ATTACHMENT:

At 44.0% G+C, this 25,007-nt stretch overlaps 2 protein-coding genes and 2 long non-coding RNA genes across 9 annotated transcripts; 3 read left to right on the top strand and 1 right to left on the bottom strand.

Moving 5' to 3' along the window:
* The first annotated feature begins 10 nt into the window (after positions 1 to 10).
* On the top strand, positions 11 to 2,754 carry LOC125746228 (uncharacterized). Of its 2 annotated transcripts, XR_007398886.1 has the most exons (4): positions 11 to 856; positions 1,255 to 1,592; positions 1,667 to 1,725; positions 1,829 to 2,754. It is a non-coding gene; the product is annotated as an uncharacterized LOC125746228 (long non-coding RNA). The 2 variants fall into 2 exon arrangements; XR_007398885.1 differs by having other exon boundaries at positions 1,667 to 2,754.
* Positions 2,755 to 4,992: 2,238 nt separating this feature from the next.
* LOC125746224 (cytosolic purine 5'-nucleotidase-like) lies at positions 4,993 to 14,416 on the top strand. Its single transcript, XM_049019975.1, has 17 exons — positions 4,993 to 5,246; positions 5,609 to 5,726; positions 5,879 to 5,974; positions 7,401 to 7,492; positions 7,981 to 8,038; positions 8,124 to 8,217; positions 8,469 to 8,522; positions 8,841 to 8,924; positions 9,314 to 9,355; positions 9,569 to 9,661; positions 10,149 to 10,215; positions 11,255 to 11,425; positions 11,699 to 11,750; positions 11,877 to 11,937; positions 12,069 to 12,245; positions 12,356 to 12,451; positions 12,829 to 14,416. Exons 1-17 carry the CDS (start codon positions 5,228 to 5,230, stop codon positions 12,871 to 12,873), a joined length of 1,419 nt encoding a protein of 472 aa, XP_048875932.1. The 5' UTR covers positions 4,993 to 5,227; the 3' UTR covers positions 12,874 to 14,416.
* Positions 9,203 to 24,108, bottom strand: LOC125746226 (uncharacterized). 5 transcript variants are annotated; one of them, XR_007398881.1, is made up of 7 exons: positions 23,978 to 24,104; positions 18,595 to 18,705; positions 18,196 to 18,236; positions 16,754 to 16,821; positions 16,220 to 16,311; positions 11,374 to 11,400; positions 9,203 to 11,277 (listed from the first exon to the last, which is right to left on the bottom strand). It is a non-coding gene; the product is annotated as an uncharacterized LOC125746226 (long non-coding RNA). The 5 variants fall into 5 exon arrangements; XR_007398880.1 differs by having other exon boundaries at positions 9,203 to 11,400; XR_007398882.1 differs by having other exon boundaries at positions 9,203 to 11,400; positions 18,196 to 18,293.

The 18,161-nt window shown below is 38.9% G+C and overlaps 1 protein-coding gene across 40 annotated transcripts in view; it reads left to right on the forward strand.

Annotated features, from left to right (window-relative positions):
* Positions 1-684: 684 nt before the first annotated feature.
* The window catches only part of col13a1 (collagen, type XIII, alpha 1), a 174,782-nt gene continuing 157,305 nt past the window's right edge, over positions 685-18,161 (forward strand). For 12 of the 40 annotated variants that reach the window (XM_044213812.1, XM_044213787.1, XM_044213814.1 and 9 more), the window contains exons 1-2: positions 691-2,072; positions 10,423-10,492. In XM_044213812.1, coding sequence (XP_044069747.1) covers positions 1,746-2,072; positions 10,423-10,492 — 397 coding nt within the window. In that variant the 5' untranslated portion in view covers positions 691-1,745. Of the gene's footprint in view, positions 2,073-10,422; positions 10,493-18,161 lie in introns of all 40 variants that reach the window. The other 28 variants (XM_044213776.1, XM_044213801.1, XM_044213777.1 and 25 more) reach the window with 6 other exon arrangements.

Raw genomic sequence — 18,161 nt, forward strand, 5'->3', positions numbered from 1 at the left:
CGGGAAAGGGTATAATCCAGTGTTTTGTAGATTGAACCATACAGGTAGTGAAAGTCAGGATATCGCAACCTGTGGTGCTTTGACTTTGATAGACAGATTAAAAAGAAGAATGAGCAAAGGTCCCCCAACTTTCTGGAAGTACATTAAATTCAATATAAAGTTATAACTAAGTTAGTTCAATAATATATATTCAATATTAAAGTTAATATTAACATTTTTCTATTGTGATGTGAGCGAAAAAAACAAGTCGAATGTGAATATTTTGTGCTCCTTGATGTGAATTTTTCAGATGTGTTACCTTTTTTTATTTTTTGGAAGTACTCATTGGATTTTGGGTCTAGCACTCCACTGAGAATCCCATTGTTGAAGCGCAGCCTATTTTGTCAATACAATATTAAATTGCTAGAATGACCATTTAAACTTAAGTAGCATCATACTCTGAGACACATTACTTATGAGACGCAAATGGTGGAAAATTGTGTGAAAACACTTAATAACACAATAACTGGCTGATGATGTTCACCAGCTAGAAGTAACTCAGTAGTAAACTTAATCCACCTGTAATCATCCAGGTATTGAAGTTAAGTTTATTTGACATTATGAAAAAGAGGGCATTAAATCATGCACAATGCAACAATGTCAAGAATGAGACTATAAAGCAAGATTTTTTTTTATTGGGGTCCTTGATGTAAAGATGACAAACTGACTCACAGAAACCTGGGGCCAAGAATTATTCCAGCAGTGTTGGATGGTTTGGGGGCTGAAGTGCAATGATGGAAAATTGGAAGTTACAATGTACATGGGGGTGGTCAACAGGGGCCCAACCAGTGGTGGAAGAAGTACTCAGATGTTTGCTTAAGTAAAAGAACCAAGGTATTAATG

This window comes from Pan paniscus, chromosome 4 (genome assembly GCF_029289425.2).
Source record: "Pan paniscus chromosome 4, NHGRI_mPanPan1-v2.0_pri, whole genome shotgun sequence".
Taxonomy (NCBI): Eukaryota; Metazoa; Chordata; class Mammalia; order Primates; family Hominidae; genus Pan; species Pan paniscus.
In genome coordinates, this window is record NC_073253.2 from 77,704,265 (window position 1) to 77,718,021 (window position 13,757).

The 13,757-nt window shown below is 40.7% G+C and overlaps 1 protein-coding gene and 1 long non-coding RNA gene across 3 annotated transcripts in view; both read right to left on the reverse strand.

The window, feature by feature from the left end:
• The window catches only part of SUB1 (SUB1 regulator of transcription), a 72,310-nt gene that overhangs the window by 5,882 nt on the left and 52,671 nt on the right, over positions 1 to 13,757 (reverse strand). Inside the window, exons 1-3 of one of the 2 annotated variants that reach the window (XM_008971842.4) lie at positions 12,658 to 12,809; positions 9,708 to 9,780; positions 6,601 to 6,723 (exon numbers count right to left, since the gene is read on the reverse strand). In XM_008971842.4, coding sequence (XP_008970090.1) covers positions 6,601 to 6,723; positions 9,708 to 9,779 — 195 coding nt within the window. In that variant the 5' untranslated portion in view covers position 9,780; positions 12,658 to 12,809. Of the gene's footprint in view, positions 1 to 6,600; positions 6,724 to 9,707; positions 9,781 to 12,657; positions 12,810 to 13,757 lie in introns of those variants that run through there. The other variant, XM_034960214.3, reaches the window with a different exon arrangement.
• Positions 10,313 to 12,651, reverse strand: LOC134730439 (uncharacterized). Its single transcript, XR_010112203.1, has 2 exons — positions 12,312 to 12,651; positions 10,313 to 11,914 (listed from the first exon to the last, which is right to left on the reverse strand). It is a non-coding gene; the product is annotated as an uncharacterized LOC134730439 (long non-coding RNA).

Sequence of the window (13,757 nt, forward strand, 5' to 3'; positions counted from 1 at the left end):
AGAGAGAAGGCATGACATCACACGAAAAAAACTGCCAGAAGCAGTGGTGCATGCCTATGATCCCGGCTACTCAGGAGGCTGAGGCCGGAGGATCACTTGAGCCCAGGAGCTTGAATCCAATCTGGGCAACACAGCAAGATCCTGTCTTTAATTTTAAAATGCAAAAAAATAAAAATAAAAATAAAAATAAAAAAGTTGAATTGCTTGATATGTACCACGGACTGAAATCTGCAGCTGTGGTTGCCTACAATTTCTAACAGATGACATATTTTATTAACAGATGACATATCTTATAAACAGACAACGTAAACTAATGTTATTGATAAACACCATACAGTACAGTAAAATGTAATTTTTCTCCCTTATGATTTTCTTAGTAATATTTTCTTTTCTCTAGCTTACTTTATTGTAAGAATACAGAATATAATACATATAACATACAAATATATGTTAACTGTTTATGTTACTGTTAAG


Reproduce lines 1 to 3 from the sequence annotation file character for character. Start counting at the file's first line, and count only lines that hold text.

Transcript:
At 44.0% G+C, this 25,007-nt stretch overlaps 2 protein-coding genes and 2 long non-coding RNA genes across 9 annotated transcripts; 3 read left to right on the top strand and 1 right to left on the bottom strand.

Moving 5' to 3' along the window:
* The first annotated feature begins 10 nt into the window (after positions 1 to 10).